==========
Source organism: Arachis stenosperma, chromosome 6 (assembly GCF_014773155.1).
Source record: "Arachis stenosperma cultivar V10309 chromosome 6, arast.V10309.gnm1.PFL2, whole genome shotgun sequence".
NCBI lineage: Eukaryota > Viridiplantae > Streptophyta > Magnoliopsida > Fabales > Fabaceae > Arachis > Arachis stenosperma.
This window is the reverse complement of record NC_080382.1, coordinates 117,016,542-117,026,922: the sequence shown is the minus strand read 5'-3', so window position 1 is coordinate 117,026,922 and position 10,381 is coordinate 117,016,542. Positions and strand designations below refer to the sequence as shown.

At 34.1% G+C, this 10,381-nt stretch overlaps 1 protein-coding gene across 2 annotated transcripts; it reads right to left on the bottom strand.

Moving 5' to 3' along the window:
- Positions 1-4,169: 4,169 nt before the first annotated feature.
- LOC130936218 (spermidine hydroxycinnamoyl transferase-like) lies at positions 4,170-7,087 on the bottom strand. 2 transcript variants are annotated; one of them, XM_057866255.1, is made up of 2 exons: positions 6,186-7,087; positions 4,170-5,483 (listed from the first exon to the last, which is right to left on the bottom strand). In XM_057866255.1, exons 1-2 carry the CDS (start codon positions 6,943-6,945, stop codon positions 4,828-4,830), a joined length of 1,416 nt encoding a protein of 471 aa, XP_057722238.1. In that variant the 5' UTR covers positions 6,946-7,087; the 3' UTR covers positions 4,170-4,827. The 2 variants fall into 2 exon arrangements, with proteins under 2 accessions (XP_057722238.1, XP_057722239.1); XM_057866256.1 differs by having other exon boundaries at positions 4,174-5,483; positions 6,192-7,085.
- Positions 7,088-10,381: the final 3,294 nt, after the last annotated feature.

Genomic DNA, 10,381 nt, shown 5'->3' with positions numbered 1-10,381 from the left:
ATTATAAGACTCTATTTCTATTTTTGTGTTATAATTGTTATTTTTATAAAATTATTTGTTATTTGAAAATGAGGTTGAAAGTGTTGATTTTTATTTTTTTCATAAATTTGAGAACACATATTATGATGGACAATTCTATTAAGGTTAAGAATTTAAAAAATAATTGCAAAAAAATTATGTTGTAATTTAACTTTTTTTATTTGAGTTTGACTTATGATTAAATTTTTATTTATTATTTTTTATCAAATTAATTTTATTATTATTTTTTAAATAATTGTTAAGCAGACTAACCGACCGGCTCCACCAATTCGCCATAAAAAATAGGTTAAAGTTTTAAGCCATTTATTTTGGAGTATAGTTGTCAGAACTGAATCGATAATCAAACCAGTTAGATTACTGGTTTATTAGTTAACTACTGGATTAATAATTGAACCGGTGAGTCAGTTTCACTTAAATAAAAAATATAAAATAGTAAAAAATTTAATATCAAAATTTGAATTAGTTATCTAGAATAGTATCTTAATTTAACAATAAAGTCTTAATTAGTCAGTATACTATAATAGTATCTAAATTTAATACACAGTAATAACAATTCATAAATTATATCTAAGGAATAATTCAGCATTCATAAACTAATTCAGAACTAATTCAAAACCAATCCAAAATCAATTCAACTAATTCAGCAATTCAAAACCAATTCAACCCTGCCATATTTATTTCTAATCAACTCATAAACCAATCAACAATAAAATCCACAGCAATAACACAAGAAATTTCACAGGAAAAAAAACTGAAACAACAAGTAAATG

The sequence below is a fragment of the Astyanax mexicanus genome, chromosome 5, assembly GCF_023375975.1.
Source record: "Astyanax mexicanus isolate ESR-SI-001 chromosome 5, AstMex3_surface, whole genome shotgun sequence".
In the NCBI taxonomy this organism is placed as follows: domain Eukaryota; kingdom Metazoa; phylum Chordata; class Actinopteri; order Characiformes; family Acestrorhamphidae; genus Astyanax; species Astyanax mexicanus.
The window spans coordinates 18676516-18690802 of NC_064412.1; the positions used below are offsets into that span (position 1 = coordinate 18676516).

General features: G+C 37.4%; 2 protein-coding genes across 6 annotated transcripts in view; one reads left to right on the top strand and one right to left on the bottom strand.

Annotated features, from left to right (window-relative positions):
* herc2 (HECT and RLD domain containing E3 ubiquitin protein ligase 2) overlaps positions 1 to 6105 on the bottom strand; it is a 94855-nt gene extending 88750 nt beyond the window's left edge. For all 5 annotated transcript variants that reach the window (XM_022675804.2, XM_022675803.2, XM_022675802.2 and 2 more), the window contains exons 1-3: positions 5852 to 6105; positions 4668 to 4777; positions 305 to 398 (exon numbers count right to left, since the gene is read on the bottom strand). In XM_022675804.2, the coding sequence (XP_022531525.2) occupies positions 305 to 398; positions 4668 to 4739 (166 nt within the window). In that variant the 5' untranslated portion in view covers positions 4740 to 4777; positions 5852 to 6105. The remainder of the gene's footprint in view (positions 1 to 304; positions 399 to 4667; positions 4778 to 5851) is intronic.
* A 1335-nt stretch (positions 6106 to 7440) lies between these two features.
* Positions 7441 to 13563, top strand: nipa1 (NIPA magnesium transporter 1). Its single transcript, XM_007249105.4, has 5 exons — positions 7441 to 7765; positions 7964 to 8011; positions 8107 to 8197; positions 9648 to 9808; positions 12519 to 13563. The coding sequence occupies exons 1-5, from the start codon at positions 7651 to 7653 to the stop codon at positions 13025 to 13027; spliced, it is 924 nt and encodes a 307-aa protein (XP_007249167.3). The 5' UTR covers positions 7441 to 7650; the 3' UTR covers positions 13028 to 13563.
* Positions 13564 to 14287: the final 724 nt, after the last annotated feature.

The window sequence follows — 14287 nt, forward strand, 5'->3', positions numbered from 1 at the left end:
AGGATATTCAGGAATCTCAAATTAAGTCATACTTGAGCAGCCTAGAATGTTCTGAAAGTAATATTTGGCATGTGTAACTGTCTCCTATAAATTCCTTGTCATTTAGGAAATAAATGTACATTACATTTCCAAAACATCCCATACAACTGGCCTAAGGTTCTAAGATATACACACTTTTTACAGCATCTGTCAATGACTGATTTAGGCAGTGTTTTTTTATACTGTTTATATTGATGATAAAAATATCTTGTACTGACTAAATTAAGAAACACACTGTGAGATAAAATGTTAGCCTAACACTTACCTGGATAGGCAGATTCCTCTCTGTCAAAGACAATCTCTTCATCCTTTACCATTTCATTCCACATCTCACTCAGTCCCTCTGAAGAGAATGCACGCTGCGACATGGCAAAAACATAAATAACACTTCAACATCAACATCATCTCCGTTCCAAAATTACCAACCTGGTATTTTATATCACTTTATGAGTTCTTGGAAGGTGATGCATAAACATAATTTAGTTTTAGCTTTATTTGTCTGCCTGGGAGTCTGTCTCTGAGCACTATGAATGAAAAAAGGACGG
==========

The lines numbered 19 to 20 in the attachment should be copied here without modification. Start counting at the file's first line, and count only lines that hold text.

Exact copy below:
* A 1335-nt stretch (positions 6106 to 7440) lies between these two features.
* Positions 7441 to 13563, top strand: nipa1 (NIPA magnesium transporter 1). Its single transcript, XM_007249105.4, has 5 exons — positions 7441 to 7765; positions 7964 to 8011; positions 8107 to 8197; positions 9648 to 9808; positions 12519 to 13563. The coding sequence occupies exons 1-5, from the start codon at positions 7651 to 7653 to the stop codon at positions 13025 to 13027; spliced, it is 924 nt and encodes a 307-aa protein (XP_007249167.3). The 5' UTR covers positions 7441 to 7650; the 3' UTR covers positions 13028 to 13563.